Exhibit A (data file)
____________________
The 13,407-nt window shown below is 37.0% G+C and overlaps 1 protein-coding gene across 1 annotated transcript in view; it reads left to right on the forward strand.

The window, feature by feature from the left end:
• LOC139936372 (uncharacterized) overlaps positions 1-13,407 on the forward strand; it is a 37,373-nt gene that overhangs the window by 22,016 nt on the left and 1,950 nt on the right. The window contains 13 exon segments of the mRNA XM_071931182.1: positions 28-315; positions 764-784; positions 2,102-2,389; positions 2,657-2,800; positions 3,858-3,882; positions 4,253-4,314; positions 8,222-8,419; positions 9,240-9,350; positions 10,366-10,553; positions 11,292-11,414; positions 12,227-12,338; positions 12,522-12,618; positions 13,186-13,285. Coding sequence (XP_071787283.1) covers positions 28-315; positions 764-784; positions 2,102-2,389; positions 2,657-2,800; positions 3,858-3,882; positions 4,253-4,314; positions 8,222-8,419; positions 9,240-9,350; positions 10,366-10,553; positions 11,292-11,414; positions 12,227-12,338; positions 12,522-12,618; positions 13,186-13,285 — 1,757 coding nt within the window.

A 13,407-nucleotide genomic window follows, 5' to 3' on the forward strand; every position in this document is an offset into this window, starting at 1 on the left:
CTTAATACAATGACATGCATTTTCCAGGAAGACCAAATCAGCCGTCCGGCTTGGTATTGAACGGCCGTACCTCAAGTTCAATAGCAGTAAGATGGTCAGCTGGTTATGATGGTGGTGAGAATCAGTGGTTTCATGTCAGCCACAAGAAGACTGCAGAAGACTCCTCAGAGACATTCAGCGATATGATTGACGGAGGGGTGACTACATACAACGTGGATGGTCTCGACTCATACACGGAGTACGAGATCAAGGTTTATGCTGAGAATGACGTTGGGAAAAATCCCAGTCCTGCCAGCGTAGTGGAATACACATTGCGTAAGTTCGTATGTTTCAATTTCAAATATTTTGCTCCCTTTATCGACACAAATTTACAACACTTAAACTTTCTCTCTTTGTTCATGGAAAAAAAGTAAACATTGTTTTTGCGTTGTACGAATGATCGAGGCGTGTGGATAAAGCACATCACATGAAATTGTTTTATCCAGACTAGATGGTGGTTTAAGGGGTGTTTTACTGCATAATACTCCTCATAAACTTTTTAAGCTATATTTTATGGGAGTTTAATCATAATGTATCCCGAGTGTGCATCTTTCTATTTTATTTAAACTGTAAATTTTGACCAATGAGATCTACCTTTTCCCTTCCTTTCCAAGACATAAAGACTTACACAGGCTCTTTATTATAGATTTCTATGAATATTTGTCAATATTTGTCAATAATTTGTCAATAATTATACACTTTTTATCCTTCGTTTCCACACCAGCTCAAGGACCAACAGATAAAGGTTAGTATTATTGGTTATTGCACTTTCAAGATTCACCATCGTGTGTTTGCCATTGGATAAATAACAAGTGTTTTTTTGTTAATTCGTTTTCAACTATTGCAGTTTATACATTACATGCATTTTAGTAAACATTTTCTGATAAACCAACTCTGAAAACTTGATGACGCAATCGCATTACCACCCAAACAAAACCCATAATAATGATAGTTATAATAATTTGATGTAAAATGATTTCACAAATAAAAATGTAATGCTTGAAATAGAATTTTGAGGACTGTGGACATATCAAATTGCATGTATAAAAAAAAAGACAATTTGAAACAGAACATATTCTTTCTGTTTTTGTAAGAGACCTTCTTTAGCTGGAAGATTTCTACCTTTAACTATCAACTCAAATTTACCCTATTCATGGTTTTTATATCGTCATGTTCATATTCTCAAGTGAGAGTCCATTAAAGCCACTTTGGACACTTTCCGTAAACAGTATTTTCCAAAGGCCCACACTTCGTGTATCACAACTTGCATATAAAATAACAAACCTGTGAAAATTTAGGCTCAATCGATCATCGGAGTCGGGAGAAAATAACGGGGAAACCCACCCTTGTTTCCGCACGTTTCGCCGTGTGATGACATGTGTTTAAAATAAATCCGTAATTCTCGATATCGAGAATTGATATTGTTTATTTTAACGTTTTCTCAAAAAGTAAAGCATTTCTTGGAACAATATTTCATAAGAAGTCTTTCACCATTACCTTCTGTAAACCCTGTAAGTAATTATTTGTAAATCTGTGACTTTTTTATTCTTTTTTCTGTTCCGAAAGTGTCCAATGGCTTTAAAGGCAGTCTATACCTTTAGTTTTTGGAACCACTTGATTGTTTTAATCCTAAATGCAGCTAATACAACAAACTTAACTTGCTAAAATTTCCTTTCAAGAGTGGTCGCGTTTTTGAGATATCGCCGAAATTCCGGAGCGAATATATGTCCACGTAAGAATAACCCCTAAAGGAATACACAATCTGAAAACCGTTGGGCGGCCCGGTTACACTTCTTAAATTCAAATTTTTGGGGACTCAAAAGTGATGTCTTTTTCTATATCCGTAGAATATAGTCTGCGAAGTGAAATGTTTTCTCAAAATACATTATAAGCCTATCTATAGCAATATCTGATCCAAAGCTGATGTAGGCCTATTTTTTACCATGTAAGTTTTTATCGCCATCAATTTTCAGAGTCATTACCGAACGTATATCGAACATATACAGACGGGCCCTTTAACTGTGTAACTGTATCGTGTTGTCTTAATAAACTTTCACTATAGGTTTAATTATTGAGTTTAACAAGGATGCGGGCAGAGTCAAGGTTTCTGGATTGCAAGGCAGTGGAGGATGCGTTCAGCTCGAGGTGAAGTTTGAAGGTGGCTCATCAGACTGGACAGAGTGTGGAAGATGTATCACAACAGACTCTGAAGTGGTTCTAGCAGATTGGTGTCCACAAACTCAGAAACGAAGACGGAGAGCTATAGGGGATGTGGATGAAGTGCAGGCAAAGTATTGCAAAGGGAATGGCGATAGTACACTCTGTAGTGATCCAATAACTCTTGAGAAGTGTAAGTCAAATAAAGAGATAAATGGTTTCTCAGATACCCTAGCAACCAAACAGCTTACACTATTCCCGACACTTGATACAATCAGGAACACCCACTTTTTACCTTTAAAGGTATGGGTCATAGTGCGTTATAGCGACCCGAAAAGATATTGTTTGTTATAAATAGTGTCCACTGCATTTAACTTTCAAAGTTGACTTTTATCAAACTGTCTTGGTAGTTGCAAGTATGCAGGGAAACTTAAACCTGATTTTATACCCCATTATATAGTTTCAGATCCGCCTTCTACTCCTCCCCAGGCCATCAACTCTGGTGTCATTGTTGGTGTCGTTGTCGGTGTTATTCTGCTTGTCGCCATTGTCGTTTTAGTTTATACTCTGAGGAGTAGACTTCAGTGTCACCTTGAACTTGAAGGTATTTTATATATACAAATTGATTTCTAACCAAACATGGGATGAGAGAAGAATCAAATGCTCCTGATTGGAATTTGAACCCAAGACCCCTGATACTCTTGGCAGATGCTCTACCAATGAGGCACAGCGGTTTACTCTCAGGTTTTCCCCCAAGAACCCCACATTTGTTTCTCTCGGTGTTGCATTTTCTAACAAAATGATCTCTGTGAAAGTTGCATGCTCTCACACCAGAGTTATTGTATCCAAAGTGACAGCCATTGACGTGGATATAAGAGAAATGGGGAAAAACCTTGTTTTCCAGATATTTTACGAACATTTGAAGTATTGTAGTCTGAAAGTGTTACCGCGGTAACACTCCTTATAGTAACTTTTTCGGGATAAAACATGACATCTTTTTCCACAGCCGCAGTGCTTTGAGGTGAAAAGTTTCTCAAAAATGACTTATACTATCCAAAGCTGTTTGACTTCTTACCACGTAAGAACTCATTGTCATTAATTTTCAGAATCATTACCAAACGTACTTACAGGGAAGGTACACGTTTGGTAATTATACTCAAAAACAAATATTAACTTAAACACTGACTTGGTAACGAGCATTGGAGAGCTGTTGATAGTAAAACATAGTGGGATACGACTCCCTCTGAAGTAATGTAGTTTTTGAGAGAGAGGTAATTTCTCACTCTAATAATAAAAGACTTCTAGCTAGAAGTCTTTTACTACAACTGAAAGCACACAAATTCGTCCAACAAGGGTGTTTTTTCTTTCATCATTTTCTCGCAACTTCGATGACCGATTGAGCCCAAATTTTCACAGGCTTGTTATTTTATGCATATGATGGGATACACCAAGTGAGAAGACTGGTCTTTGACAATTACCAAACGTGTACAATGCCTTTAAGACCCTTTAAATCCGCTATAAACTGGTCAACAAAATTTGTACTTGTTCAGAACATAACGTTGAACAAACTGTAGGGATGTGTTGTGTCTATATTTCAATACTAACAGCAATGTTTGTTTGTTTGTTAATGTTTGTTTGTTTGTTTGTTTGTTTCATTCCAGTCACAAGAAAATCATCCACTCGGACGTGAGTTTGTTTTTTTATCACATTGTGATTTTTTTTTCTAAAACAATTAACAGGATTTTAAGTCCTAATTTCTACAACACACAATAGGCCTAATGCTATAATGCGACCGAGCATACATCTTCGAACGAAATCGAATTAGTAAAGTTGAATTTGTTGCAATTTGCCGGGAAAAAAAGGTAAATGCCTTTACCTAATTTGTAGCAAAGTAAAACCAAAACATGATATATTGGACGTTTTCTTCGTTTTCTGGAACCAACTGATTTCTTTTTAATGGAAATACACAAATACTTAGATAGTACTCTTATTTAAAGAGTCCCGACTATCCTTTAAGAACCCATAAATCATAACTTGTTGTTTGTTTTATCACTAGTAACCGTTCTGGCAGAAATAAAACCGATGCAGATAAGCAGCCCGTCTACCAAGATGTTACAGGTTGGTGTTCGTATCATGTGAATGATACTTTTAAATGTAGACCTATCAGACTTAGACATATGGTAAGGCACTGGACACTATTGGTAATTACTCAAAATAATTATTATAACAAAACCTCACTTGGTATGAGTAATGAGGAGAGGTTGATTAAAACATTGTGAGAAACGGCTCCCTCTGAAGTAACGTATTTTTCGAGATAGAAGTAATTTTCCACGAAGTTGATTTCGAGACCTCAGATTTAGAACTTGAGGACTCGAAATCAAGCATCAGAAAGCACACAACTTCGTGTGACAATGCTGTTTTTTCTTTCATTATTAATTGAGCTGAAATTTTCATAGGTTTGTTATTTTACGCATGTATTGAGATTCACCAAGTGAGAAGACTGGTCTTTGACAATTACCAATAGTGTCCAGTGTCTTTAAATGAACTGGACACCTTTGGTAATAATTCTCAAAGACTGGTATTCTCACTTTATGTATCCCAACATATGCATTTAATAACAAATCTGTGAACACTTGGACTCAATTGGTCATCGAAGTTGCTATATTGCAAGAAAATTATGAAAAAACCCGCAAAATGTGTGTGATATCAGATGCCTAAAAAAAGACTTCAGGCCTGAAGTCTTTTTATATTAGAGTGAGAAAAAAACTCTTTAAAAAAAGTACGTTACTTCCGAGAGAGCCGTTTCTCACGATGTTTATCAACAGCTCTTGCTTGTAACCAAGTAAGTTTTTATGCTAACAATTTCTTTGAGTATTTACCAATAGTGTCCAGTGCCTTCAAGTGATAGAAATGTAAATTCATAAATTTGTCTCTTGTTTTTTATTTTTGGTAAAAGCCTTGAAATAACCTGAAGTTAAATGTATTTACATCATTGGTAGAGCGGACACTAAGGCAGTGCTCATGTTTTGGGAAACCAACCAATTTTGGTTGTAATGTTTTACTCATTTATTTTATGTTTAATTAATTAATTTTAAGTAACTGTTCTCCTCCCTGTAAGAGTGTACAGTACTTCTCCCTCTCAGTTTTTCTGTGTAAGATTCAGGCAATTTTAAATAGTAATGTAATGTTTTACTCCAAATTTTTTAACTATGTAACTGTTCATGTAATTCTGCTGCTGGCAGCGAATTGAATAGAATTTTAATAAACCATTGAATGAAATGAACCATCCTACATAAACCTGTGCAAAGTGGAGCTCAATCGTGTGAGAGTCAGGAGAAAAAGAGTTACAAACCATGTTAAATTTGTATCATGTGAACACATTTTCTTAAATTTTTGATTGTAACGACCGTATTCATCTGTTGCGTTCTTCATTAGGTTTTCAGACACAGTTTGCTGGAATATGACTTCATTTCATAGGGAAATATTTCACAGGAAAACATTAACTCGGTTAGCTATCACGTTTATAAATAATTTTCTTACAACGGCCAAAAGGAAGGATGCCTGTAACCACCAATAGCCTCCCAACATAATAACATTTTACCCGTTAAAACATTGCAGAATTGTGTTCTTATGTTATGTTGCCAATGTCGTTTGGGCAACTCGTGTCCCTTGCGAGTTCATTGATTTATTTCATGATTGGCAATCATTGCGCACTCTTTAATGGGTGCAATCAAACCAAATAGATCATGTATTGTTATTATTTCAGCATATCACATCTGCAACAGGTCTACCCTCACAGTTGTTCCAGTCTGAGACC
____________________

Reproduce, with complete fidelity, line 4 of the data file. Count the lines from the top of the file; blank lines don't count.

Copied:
A 13,407-nucleotide genomic window follows, 5' to 3' on the forward strand; every position in this document is an offset into this window, starting at 1 on the left: